How To Keep Moving While Recovering
When you’re in pain every day, exercise might not be the first thing on your list of to-dos. If it’s hard to get out of bed or make it to the shower without cramps, aches, or sudden pain, you may feel like the best option is to rest as much as possible. Unfortunately, while this may be the case in some circumstances, a lack of exercise may also be making your chronic pain worse.
Everyone’s circumstances are different, but most patients see improvement in symptoms when exercise is a part of daily life. Talk to your doctor about safe exercise for your physical well-being and the best activities to improve your symptoms.
Will exercise help my chronic pain?
In most cases, we recommend patients exercise per their physical condition. For example, someone with a slipped disc should not be participating in aerobic exercise, but they may be able to stretch or take short walks to improve their mental health.
Below are just a few of the benefits of exercise that can help motivate you to get started:
Exercise can help strengthen joints and muscles.
Muscle strain or weakness can cause chronic pain, such as carpal tunnel and arthritis. In addition, when the muscles are overworked or used in only one way, they can become weakened and tired. By incorporating exercise that strengthens those muscles, you can help reduce your pain.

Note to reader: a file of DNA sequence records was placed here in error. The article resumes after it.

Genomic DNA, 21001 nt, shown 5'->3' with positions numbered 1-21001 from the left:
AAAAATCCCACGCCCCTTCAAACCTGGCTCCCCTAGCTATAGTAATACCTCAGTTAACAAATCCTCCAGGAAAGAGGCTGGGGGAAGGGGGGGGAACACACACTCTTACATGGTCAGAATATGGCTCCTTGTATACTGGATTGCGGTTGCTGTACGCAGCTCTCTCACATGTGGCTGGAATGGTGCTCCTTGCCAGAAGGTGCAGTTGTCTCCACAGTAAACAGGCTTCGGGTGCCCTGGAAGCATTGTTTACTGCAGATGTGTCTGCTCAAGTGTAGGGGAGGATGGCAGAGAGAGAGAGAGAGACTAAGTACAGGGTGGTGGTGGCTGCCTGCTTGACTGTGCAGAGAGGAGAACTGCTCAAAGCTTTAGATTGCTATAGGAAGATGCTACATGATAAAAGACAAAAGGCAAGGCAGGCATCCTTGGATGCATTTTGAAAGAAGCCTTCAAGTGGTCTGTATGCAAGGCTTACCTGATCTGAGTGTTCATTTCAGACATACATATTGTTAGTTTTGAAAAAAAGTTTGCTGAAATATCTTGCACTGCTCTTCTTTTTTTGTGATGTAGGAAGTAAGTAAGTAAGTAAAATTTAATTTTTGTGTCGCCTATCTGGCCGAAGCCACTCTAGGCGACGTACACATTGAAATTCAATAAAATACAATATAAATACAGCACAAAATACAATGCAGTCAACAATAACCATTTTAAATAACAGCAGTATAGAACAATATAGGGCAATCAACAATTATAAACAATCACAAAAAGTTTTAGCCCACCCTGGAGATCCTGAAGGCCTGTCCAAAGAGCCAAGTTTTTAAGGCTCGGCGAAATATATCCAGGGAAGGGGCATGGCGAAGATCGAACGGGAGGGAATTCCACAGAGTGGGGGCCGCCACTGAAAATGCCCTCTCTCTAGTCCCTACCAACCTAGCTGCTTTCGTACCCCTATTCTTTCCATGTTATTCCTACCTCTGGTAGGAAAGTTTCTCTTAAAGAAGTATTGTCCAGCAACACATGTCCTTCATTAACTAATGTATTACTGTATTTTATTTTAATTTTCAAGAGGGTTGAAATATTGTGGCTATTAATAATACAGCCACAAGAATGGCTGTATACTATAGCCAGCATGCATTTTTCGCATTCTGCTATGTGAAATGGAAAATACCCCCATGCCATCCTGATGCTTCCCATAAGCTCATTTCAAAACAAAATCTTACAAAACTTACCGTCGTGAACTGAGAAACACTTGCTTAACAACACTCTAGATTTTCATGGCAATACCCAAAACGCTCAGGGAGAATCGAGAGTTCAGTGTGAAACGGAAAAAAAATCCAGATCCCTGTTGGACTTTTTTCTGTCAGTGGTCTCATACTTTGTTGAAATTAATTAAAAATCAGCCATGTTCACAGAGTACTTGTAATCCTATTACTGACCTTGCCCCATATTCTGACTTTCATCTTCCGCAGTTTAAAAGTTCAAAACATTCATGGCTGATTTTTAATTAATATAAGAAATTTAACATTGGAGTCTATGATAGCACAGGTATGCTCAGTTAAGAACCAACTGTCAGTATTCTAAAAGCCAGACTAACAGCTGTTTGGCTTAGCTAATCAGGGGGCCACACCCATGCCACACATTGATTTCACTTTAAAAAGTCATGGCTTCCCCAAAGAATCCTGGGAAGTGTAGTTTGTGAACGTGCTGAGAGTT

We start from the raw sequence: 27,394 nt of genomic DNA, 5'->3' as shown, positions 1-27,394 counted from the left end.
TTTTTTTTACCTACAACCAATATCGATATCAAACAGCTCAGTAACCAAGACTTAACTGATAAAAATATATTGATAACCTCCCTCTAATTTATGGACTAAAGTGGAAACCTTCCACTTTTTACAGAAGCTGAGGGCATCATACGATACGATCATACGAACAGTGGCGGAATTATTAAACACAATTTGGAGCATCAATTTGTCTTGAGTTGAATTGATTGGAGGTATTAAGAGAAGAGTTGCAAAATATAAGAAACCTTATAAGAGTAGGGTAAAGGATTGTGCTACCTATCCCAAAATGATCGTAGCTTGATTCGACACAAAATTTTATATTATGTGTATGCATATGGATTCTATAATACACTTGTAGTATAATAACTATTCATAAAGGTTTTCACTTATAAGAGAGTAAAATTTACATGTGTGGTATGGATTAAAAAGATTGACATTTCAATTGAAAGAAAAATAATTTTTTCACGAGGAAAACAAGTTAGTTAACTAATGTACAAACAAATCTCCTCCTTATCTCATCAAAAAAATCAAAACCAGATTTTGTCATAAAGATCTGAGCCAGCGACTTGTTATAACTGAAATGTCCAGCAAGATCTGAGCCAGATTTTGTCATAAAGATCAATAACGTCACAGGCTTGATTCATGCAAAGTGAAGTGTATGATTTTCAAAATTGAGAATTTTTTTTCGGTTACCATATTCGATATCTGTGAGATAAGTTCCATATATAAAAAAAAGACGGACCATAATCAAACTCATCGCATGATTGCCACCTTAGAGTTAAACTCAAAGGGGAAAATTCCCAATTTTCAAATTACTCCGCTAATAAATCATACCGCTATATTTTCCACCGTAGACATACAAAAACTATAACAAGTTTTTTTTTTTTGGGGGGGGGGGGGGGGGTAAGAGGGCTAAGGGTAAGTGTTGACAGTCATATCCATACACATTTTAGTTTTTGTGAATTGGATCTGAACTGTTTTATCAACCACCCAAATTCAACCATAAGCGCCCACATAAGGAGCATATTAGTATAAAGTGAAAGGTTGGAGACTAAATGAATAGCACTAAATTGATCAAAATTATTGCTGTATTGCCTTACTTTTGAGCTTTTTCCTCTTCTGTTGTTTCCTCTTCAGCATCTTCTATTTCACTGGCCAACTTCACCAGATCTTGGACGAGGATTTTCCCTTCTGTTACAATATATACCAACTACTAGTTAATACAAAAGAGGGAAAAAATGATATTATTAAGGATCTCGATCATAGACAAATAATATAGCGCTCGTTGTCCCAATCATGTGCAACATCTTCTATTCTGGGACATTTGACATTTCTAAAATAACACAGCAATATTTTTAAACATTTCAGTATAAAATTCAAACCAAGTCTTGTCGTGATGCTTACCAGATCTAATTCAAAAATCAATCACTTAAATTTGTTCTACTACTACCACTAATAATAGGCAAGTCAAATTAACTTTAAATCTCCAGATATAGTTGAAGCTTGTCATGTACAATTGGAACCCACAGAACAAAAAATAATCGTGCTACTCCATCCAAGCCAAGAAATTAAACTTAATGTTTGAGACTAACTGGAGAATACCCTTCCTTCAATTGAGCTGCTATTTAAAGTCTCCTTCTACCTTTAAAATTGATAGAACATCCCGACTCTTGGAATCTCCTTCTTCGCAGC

Exercise can help maintain a healthy weight.
Weight gain happens for many reasons, but regardless of the cause, excess weight puts more stress on your joints and skeletal system. If you’re dealing with joint or spinal pain, maintaining a healthy weight can reduce the strain on your body and help lessen the pain. Talk to your doctor about safe weight loss exercise and other options if medical issues are causing weight gain.
Exercise improves mental function.
When battling chronic pain, it is common to feel depressed, anxious, or generally less motivated. Unfortunately, when you stop exercising, these secondary symptoms only get worse. By exercising to the best of your ability, you can improve your mood and lessen the mental burdens that come with chronic pain.
What types of exercise are best for chronic pain?
Chronic pain may limit your mobility, but that doesn’t mean you have to give up on exercise entirely. Low impact exercises can build muscle strength and cardiovascular strength without increasing pressure on the bones, muscles, and joints. Below are just a few examples of low-impact exercises you can comfortably do at home, based on your physical needs.
- Low impact cardio such as walking
Can I exercise while recovering?
If you are recovering after a chronic pain procedure such as surgery, you need to speak to your doctor about appropriate exercise for your recovery time. Surgery puts a lot of strain on the body, so it’s best to take it easy and only exercise as you and your doctor are comfortable. If you are recovering well, start slow with short walks around the neighborhood or gentle yoga sessions until you feel back to normal. And, if pain worsens or you experience other symptoms after surgery, talk to your doctor to ensure your activity level is not too high for your recovery.
PPOA takes a comprehensive approach to pain relief, including exercise, physical therapy, and other solutions. Your wellness as a whole is considered, and we provide customized solutions for your pain problems. To learn more about PPOA’s holistic approach to pain management, contact your local office today!